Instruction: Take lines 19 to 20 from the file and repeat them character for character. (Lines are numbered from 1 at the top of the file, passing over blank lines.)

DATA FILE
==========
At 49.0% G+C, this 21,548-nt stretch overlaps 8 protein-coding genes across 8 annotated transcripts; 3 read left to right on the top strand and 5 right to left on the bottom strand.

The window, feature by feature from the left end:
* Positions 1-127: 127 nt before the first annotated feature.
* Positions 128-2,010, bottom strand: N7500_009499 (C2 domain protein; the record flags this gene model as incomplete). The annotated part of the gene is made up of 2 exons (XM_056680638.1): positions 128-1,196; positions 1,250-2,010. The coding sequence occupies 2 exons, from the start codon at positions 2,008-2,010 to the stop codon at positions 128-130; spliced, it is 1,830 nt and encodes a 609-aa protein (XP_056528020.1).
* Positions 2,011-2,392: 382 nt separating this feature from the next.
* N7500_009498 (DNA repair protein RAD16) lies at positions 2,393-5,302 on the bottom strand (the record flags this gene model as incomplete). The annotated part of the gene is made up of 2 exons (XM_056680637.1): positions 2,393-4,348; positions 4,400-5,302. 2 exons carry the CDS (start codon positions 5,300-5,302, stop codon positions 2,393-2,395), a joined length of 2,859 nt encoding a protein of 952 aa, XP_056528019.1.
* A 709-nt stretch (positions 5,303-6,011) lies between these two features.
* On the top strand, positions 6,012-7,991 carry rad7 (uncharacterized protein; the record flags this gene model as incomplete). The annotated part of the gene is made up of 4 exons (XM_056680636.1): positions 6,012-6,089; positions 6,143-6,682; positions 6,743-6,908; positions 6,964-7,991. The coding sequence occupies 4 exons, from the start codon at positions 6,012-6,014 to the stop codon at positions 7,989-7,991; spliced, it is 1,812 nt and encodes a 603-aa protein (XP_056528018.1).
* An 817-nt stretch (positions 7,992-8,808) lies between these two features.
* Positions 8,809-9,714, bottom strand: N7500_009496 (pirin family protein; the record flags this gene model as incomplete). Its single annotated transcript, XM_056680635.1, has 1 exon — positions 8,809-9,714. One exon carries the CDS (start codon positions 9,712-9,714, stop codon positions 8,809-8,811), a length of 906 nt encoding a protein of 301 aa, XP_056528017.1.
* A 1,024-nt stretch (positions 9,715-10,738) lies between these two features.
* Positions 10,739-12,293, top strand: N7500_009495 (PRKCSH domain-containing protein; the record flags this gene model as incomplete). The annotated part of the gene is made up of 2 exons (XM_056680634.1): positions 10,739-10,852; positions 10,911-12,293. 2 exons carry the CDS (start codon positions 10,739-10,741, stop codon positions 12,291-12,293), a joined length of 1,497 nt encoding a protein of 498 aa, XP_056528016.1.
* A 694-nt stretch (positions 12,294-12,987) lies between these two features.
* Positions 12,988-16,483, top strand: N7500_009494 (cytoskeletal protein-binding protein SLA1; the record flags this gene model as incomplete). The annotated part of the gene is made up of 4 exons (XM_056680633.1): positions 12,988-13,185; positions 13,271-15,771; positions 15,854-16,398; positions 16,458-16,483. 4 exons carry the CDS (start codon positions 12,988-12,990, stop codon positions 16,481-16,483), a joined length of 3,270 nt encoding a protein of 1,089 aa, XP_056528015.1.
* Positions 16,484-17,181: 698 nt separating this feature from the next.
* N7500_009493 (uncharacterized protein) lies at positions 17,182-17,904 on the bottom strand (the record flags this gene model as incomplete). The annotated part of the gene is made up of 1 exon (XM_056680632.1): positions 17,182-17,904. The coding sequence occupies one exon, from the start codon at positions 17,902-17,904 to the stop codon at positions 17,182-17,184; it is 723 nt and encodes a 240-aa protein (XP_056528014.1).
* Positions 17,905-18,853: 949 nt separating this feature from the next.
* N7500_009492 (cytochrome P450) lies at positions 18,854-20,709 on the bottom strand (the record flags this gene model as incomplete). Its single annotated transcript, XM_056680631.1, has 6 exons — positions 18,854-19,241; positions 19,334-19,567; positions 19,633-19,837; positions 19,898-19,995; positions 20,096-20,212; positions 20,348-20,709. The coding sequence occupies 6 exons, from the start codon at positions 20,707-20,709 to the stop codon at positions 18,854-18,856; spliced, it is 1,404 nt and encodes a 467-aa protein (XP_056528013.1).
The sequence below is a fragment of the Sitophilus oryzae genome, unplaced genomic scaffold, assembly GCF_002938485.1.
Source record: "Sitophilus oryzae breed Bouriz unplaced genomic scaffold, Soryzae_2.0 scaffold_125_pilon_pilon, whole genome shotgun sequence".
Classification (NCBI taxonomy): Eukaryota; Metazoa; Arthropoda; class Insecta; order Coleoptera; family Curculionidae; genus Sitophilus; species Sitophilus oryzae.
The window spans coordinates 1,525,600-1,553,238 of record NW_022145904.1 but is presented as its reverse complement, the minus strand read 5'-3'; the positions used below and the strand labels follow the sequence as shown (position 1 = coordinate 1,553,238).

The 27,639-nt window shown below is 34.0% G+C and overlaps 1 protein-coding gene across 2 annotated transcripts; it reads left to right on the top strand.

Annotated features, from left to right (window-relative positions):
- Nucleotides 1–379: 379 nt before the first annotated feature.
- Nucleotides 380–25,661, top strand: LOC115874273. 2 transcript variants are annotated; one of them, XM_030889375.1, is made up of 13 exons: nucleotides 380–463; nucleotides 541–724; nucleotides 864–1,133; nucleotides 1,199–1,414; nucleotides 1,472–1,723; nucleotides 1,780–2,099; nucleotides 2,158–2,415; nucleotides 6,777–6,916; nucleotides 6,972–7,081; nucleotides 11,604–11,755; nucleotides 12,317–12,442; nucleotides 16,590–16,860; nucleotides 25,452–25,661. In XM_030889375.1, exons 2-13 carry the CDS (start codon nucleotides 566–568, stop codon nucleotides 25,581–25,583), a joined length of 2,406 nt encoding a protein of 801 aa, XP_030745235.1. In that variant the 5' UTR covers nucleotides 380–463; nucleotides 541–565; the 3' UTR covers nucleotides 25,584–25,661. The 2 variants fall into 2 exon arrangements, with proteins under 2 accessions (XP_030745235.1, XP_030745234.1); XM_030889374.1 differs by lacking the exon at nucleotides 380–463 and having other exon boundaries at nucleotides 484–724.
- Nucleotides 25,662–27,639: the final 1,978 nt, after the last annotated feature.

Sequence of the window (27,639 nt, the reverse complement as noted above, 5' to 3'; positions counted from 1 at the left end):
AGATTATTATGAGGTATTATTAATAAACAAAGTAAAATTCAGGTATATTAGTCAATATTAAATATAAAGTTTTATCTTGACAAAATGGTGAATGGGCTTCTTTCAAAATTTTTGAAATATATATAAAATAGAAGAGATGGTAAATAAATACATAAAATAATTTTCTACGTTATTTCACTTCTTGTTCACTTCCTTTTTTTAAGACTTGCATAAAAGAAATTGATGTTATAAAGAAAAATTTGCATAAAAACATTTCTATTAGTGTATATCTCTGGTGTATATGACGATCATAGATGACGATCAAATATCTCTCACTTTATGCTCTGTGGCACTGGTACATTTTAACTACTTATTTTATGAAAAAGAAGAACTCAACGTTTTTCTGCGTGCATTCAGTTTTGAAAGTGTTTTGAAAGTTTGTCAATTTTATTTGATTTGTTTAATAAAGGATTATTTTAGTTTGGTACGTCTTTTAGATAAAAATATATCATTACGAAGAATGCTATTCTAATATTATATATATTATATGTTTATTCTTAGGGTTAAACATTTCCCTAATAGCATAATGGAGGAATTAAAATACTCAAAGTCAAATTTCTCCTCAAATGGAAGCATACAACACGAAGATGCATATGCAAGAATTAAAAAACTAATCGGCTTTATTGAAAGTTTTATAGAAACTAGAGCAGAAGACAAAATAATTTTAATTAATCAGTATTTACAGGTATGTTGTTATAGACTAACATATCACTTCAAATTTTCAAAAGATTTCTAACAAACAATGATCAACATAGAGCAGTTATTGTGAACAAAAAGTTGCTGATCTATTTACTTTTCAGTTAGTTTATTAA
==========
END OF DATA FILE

The sequence below is a fragment of the Sitophilus oryzae genome, unplaced genomic scaffold, assembly GCF_002938485.1.
Source record: "Sitophilus oryzae breed Bouriz unplaced genomic scaffold, Soryzae_2.0 scaffold_125_pilon_pilon, whole genome shotgun sequence".